A question arises as to whether repositories of law and jurisprudence such as Chan Robles, LawPhil and others can be compelled by a private person whose name was mentioned in a case decided by the Supreme Court to removed it on a claim that it violates right to privacy.
My position is in the negative. In this case, we have to take into consideration that judicial decisions forms part of the legal system of the Philippines (Article 8 of the New Civil Code). This are public records vested with public interest. Section 7 of Article III of the Constitution provides that “the right of the people to information on matters of public concern shall be recognized. Access to official records, and to documents, and papers pertaining to official acts, transactions, or decisions, as well as to government research data used as basis for policy development, shall be afforded the citizen, subject to such limitations as may be provided by law”.
Therefore an apparent conflict with the privacy right of an individual at this case should yield to the general welfare and interest of the public since this judicial decisions are already part of the legal system.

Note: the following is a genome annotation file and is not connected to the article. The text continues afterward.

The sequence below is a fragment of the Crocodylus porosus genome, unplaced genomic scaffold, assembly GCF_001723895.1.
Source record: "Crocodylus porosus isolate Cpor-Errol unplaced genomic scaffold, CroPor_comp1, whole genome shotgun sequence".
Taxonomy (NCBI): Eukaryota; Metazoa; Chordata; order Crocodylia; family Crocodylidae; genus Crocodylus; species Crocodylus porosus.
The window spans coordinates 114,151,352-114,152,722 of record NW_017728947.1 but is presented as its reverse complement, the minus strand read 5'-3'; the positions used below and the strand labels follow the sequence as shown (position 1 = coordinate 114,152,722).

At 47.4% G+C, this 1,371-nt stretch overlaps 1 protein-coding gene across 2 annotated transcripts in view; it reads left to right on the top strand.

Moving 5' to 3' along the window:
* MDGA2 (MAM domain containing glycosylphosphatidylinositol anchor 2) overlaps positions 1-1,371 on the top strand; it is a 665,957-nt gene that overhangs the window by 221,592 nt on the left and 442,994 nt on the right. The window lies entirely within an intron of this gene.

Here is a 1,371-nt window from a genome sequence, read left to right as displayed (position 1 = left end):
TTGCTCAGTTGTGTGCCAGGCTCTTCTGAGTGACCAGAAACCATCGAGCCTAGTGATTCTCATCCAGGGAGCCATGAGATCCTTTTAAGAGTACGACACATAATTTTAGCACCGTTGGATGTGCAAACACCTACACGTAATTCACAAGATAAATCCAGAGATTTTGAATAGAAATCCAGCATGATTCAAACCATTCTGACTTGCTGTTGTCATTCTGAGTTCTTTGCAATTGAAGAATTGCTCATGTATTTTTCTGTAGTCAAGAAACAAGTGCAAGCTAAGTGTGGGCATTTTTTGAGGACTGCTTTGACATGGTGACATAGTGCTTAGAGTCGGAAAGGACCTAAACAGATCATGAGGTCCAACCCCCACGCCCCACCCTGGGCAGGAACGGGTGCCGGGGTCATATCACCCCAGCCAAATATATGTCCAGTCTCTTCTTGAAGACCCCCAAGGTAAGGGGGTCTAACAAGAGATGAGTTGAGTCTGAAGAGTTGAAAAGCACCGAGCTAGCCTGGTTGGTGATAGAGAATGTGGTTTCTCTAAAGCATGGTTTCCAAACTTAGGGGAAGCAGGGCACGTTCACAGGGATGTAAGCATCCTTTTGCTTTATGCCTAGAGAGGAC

The individual is not left without any remedy as there are laws which protects right to privacy of individual whose name was mentioned in the case like Republic Act 9262 or the Anti-Violence Against Women and Their Children Act of 2004″.
Section 44 of this Act provides “Confidentiality. – All records pertaining to cases of violence against women and their children including those in the barangay shall be confidential and all public officers and employees and public or private clinics to hospitals shall respect the right to privacy of the victim. Whoever publishes or causes to be published, in any format, the name, address, telephone number, school, business address, employer, or other identifying information of a victim or an immediate family member, without the latter’s consent, shall be liable to the contempt power of the court.
The Supreme Court in People vs Cabalquinto (G.R. No. 167693, September 19, 2006) to enforced this provision withheld the real name of the victim, and used fictitious initials instead to represent her. This scheme would be more appropriate but still this is based on express grant of the law, applicable only on the persons specified therein. Absence of such law a person whose name was mentioned in case cannot invoke his right to privacy. The Repositories of Law and Jurisprudence cannot therefore be compelled to remove the case or even his name.